Astronomers have some financial fortune during this crisis: Their enterprise is insulated from the immediate economic downturn in a way that shuttered bars, curbside-only restaurants, and cruise ships are not. The federal science budget will likely suffer in the future—along with most other budgets on this planet. But grants that have already paid out are generally still on the table, salaries are still mostly being paid, astronomers can work from home, and for the most part, it was never their mandate to turn a profit. When Peek and White asked the higher-ups at the Space Telescope Science Institute for some seed money to pay their citizen scientists, they got a yes: This initial run will pay about 30 people $1,500 each for about two weeks’ worth of work. Peek is working on securing additional funding for the future.
“I think it’s an amazing project,” says Lintott. And, he adds, it mirrors citizen science history: Amateur meteorologists, for instance, didn’t give away free rainfall measurements forever. “[Scientists] started paying people for these records,” he says.
When Covid-19 started closing in, the Hubble astronomers’ universe simultaneously shrank and expanded, as if the principles of relativity had gotten confused. Collaborators across the planet were essentially as close by as the postdoc across the street. The postdoc across the street was also as far away as a Martian. Everything felt both global and hyperlocal. It made Peek and White want to connect to their own community, to join Hampden’s self-isolated islands into an archipelago. That’s why they only opened the Hubble Image Similarity Project up to workers in their area, rather than to the entire internet.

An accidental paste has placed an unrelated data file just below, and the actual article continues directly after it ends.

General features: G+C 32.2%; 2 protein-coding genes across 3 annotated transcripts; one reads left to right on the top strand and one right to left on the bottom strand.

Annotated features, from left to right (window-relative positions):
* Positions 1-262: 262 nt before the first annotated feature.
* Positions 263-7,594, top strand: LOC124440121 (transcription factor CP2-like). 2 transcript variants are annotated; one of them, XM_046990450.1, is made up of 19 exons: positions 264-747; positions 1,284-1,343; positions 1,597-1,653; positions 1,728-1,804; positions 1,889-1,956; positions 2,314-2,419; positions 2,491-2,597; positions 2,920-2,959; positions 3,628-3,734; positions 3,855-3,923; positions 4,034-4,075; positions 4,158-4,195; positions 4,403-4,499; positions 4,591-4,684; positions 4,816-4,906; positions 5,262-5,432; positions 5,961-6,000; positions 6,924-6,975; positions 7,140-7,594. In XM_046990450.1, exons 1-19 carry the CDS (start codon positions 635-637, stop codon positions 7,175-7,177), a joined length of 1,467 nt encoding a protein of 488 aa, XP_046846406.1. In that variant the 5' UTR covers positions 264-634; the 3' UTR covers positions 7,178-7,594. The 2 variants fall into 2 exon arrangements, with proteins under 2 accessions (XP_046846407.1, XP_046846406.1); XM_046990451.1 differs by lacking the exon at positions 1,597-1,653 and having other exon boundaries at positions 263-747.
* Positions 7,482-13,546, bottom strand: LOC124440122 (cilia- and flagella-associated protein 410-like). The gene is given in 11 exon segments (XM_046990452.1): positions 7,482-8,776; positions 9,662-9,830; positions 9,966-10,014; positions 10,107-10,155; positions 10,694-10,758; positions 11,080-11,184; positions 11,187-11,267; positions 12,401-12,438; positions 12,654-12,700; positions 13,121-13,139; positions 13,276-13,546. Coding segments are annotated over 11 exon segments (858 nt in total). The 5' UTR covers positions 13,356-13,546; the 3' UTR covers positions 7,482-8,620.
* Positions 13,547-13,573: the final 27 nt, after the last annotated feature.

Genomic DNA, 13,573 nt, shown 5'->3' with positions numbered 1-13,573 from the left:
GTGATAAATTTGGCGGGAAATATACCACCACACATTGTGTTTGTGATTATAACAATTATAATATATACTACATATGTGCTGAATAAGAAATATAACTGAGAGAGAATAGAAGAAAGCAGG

To find participants, Peek reached out to a local restaurant owner, who directed him to a guy who goes by the pseudonym Lou Catelli—Hampden’s unofficial mayor, according to the Baltimore Sun, which also chronicled the Hubble project’s debut. Catelli helped spread the word on Facebook. That’s where Obermaier, the furloughed brewery worker, found the gig. “I was super excited when I saw it,” he says, “to be able to look at pictures of space and to work from home, too. I’ve been a little nervous to go back to work in a building.”
He calls this his “space job.” As part of the gig, Obermaier and his new colleagues will be going through 2,000 images, chosen by White, comparing each one to all the others. That’s about 2 million pairs. Their task is to evaluate which pictures resemble each other, comparing them side by side. “Which ones are most similar, which ones are sort of similar but not very close, and which ones are not very similar?” asks White.
That’s a little subjective, but that’s OK. “There’s no right or wrong answers,” Obermaier says—just your own assessment. The project involves autonomy and trust, providing a small sense of control in a world that seems to spin out in new ways every day.
Griffith, the underemployed director and yoga instructor, gets that. “It’s nice to have—even if it’s just a little project—to have a purpose,” she says. At first, she valued the work mostly as work, and a way to get some cash. But as she began to click through, its appeal grew deeper. The pictures, for instance, were beautiful. “That’s probably the artsy part of me,” she says.
Initially, she didn’t think she was bringing any special skills to the job, but she’s come to see herself as qualified in an interesting way. Looking at whether this noctilucent arm resembles that one, or whether two star sets look like fraternal twins or thrice-removed cousins—it reminds her of her Before Times job, directing shows on cruise ships. “It’s similar to what my eye does on board, looking for something different, trying to get the dancers to move in unison,” she says. But, for now, she’s trying to shape the universe into a sensible, searchable place, knowing there are no right or wrong answers, just the ones she finds herself.